While working as a doctoral student at the at Arizona State University, Kassandra Dudek studied the phenomenon of microplastics serving as . Bacteria are known to form along these materials, building up stable, complex communities. Dudek’s intended to find out whether certain types of bacteria have preference for settling on certain types of plastic. This could for example influence the movement of pathogens through the environment. It is also relevant because only certain types of bacteria are thought to be able to () certain types of plastic.
The study showed that the five types of plastic tested, all deriving from common household waste items, did not show any detectable differences in the types of bacteria found colonizing their surfaces. This suggests that it is the physical surface of plastic that quickly attracts bacterial settlers, rather than any chemical features of the specific plastics tested.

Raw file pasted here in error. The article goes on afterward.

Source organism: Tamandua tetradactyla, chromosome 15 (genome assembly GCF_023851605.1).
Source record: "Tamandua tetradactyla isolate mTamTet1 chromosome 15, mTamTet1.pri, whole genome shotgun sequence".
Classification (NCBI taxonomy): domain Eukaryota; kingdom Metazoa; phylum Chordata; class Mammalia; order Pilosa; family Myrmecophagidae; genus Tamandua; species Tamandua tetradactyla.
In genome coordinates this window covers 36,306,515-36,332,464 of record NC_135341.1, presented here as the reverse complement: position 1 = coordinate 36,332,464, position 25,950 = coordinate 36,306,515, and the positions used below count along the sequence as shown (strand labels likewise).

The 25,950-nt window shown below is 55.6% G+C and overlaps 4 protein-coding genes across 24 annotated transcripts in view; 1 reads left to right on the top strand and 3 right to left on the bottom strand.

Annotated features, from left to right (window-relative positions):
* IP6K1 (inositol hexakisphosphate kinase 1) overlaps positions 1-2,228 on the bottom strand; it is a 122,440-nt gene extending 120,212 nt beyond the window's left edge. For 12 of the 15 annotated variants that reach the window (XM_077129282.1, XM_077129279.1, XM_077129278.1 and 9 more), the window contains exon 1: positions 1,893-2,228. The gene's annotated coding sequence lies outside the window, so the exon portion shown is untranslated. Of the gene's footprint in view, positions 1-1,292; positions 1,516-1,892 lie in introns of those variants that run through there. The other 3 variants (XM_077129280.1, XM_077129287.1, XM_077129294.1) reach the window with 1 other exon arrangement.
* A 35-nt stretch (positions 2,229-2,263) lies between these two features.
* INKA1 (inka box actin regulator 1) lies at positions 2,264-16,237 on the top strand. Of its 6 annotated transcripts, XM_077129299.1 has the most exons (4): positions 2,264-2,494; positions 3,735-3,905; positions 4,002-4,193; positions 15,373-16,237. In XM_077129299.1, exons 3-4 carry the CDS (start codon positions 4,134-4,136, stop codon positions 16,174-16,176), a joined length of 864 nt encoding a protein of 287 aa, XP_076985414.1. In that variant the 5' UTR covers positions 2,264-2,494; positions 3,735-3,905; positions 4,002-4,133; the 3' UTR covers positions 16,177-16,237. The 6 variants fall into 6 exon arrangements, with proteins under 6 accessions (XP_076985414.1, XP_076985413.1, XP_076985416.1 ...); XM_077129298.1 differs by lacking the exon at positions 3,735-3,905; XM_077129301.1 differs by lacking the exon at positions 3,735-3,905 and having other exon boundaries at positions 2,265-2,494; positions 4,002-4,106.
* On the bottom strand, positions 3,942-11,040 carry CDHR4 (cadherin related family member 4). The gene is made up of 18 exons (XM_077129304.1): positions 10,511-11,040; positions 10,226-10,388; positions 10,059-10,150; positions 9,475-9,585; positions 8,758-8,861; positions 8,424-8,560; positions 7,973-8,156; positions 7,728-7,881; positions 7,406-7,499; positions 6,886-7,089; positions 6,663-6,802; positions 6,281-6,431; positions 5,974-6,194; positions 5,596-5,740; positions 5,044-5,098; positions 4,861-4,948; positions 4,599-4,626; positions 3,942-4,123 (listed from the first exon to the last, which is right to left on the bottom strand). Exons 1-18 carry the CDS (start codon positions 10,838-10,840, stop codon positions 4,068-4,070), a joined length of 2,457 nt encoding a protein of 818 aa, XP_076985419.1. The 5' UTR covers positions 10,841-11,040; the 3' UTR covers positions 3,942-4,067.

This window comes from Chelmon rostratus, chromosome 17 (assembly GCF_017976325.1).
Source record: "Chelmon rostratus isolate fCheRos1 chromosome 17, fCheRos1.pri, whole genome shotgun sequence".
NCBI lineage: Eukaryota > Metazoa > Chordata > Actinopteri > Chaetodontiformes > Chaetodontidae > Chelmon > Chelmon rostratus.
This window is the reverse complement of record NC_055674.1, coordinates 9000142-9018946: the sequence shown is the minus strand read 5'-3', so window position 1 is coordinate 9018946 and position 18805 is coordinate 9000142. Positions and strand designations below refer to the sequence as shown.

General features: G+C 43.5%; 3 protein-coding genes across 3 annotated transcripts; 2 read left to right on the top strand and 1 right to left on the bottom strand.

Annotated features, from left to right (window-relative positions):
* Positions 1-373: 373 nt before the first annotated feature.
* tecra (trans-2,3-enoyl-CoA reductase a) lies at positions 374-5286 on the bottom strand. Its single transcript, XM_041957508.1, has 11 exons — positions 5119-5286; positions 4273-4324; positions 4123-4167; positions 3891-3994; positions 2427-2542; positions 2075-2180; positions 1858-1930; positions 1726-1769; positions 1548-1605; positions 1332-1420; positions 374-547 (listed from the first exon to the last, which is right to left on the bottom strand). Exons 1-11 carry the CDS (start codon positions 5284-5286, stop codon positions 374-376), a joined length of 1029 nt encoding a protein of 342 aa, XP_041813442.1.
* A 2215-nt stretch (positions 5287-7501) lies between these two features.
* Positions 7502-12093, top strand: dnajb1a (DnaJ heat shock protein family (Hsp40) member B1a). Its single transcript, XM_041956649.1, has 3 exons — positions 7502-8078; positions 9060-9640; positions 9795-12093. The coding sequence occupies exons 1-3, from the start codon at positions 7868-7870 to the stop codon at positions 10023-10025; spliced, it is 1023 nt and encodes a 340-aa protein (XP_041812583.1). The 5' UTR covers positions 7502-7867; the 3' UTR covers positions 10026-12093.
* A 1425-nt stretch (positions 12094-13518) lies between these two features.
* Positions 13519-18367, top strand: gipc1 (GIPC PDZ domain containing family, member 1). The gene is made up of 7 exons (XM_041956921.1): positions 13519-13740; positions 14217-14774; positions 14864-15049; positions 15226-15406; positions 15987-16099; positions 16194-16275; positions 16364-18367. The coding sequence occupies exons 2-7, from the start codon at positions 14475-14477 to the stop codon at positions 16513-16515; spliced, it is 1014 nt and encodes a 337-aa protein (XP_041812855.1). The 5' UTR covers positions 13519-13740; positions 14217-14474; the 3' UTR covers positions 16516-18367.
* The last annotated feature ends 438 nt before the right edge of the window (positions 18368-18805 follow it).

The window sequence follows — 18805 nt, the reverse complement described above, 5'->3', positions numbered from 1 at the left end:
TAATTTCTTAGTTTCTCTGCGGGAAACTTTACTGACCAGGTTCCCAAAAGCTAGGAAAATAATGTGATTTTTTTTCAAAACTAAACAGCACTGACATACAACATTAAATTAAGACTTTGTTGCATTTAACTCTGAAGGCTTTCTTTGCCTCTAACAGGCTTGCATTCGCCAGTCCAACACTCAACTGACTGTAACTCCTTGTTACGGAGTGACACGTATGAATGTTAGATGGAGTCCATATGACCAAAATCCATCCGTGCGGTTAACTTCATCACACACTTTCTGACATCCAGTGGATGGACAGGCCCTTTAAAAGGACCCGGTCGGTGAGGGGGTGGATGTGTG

However, the researchers also noted that microscopic photosynthetic algae known as did show strong preferences for just 1 or 2 types of plastic polymer, and that diatoms needed to be exposed to plastic for a lot longer than bacteria in order to colonize the plastic surface. This is significant because earlier research showed that bacteria that could degrade plastic are often found associated with diatoms. It also shows the importance of long-term experiments, as these diatoms could not be detected on the plastic surface until after several weeks of exposure.